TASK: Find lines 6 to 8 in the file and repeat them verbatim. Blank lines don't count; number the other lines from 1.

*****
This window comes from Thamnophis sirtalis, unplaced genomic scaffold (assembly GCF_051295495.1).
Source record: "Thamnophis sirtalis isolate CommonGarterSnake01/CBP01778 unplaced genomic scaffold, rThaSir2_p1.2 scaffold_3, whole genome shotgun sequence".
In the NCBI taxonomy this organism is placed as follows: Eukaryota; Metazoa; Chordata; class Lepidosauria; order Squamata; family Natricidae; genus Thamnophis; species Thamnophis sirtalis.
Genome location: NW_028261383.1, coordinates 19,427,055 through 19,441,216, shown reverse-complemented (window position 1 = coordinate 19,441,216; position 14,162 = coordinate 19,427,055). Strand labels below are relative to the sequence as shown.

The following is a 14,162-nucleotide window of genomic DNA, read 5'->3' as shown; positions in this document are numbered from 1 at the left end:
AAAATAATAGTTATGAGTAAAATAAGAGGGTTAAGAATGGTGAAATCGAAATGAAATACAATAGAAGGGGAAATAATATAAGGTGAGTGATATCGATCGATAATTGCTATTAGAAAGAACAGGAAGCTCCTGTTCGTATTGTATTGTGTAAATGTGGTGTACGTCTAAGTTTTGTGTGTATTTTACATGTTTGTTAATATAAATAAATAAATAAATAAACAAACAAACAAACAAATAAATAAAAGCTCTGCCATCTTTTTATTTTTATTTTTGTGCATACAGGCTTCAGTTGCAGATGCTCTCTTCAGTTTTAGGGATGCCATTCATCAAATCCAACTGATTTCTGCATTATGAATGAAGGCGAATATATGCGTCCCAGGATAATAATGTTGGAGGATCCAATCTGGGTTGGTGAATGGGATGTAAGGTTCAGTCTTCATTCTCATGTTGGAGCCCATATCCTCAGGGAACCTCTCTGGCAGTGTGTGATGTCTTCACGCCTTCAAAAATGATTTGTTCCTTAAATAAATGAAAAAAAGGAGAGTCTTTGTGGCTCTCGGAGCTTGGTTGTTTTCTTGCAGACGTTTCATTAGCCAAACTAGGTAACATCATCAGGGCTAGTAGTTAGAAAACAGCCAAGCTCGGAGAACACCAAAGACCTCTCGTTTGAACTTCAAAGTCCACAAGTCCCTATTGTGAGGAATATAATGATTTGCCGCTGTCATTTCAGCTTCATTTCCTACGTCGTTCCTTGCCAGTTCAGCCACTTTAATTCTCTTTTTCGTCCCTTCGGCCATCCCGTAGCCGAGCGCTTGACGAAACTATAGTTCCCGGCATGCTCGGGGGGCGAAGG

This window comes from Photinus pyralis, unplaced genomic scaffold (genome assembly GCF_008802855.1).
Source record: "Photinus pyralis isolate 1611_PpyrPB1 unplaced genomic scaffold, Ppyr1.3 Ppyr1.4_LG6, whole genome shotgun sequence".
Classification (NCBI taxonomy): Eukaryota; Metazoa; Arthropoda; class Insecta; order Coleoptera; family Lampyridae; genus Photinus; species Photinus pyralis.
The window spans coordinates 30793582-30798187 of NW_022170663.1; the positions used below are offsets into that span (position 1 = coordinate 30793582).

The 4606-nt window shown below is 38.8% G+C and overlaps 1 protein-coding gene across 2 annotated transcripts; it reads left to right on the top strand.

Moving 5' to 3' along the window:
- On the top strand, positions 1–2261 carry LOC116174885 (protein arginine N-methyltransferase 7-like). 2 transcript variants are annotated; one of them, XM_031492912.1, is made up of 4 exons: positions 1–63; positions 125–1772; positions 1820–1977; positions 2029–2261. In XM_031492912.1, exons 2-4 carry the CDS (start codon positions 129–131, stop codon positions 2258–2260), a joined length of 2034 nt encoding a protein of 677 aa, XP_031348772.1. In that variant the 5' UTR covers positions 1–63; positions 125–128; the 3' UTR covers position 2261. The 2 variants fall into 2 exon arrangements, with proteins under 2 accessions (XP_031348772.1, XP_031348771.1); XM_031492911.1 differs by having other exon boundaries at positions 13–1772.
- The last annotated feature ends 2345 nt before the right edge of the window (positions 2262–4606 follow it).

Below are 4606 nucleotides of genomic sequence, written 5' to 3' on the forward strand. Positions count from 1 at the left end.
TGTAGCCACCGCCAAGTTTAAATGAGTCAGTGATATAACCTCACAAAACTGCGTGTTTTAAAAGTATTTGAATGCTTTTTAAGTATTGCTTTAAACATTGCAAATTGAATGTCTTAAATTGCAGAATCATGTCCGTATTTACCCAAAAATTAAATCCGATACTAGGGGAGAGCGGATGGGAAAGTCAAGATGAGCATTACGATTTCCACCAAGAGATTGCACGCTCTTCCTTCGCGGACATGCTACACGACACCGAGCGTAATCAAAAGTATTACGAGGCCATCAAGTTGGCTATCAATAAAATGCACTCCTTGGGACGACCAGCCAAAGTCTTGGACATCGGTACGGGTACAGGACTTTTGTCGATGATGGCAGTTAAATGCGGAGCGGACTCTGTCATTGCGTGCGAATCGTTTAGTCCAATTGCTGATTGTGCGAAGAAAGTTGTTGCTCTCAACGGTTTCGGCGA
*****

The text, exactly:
AAAATAATAGTTATGAGTAAAATAAGAGGGTTAAGAATGGTGAAATCGAAATGAAATACAATAGAAGGGGAAATAATATAAGGTGAGTGATATCGATCGATAATTGCTATTAGAAAGAACAGGAAGCTCCTGTTCGTATTGTATTGTGTAAATGTGGTGTACGTCTAAGTTTTGTGTGTATTTTACATGTTTGTTAATATAAATAAATAAATAAATAAACAAACAAACAAACAAATAAATAAAAGCTCTGCCATCTTTTTATTTTTATTTTTGTGCATACAGGCTTCAGTTGCAGATGCTCTCTTCAGTTTTAGGGATGCCATTCATCAAATCCAACTGATTTCTGCATTATGAATGAAGGCGAATATATGCGTCCCAGGATAATAATGTTGGAGGATCCAATCTGGGTTGGTGAATGGGATGTAAGGTTCAGTCTTCATTCTCATGTTGGAGCCCATATCCTCAGGGAACCTCTCTGGCAGTGTGTGATGTCTTCACGCCTTCAAAAATGATTTGTTCCTTAAATAAATGAAAAAAAGGAGAGTCTTTGTGGCTCTCGGAGCTTGGTTGTTTTCTTGCAGACGTTTCATTAGCCAAACTAGGTAACATCATCAGGGCTAGTAGTTAGAAAACAGCCAAGCTCGGAGAACACCAAAGACCTCTCGTTTGAACTTCAAAGTCCACAAGTCCCTATTGTGAGGAATATAATGATTTGCCGCTGTCATTTCAGCTTCATTTCCTACGTCGTTCCTTGCCAGTTCAGCCACTTTAATTCTCTTTTTCGTCCCTTCGGCCATCCCGTAGCCGAGCGCTTGACGAAACTATAGTTCCCGGCATGCTCGGGGGGCGAAGG

This window comes from Photinus pyralis, unplaced genomic scaffold (genome assembly GCF_008802855.1).
Source record: "Photinus pyralis isolate 1611_PpyrPB1 unplaced genomic scaffold, Ppyr1.3 Ppyr1.4_LG6, whole genome shotgun sequence".